A HANS device can be considered as an addition to the restraint system, and stops the head and neck being overextended, and greatly reduces the likelihood of neck injuries.
Window nets are another aspect of restraint (and crossover to the container section). Some cars also feature small straps connected to the arms to minimise the chance of flailing (sometimes seen in use in Sprintcars).
This refers to the ability of the vehicle to absorb some of the impact energy to reduce the impact loading on the occupant. The more absorption, the more time is available for deceleration, and the less force is applied to the occupant.
This can be seen vividly in the video above. The 'crumple-zones' of the late model car provide more time for the deceleration to occur, and the forces on the occupant are greatly reduced.
In our racecar, there is not a lot that can be done to improve energy absorption, it is inherited from the vehicle manufacturer. We can ensure that our car is correctly assembled and that all parts are in good repair (no rust!).
This means the area in the cabin around the occupants. Obviously you would not install sharp knives pointing at the driver so in an impact he has nowhere to go but to the knives.
Crashworthiness looks at all objects within reach of the occupant in a crash scenario - with restraints at full extension, and extremities (arms and legs) flailing. Sharp edges, switches, steering wheels are some common local environment hazards.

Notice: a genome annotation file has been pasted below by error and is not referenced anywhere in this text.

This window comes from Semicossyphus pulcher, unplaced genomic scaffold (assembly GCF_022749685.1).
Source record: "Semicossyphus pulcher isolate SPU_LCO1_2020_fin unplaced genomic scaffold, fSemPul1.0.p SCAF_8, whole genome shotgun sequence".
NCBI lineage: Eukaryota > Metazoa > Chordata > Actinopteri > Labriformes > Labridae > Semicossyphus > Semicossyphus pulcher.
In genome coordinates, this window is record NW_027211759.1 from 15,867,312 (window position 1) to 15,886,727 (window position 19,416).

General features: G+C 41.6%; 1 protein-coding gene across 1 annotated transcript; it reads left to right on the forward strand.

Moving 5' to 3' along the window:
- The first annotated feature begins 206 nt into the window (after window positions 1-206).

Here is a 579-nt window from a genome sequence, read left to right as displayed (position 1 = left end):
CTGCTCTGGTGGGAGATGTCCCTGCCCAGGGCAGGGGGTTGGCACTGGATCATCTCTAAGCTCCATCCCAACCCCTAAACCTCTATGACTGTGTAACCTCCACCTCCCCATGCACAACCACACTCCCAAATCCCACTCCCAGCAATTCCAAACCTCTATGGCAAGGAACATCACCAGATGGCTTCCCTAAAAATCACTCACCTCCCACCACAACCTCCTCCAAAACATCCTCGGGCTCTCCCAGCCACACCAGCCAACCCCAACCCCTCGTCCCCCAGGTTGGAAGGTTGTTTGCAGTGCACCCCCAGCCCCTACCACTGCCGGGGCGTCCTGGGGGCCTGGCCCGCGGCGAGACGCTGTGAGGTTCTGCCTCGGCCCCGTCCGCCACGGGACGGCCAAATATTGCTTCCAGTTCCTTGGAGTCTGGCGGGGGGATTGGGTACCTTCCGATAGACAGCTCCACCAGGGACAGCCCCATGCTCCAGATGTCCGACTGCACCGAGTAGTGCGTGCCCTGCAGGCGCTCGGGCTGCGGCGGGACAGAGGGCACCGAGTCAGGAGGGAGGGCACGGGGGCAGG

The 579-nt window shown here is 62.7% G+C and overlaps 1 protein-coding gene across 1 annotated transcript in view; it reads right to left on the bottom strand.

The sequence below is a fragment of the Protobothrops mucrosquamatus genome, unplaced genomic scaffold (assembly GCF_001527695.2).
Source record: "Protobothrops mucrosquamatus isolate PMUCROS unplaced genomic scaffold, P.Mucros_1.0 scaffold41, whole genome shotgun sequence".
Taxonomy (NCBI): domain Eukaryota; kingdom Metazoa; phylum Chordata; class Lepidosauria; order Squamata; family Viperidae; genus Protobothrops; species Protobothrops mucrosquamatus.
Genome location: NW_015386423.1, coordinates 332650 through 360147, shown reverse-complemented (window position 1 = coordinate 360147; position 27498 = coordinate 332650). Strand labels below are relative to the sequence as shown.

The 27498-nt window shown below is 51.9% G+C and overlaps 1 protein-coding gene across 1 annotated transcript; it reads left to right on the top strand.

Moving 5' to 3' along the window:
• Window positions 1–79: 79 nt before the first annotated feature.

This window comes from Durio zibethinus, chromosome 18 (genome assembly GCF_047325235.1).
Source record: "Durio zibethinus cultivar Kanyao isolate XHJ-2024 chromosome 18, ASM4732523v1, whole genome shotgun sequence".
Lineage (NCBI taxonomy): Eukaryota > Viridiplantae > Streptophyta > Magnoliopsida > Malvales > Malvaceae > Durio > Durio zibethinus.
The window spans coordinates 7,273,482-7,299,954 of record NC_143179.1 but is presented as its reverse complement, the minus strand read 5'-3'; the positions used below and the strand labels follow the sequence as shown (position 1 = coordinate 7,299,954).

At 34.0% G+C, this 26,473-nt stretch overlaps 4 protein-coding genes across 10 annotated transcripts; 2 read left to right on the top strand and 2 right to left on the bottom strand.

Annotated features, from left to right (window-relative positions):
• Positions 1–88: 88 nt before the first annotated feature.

Have a good look at the cockpit of your car, and see if there is anything you would be happy to slam your hand against at full force, anywhere in reach of your arms, legs and head. If you find something, look at if it may be able to be relocated or 'de-lethalized' - put a foam cover over it, or otherwise reduce the consequence of an impact.
This is what happens to the vehicle in the aftermath of a crash. Does fuel keep pumping through the fuel lines? Do the petrol/oil/lubricant tanks rupture and leak? Common postcrash hazards are: fire, fumes, fuel, oil and water.
The ideal scenario is to control these hazards at their source. In a racecar, a crash resistant fuel cell is much less likely to allow fuel out to start a fire. An automatic fuel pump cutoff will stop pumping fuel to the hot engine bay. A manual isolation switch will stop everything (if someone is able to activate it). Second best is dealing with the subsequent problem: extinguishing the fire, wearing flameproof nomex clothing etc.
There are many things we can do to help with postcrash factors including: fitting the best systems - fuel cell, fuel pump cutoff, leakproof catch tanks and reservoirs; wearing the best safety gear - nomex overalls and underwear; providing first aid equipment - serviceable fire extinguisher and manual cutoff switch.
The final part of postcrash factors is getting safely out of the vehicle. The restraint system must be easily released, and the doors must be easy to open and egress through. You should regularly familiarise yourself with escaping your racecar - try to imagine it is on fire, close your eyes, and practice getting out. It may save your life.
So, hopefully we never need to use this stuff. But, if we ever do, time spent thinking about, and addressing it now, may be enough to save your life, and you won't be relying on 'too little too late'.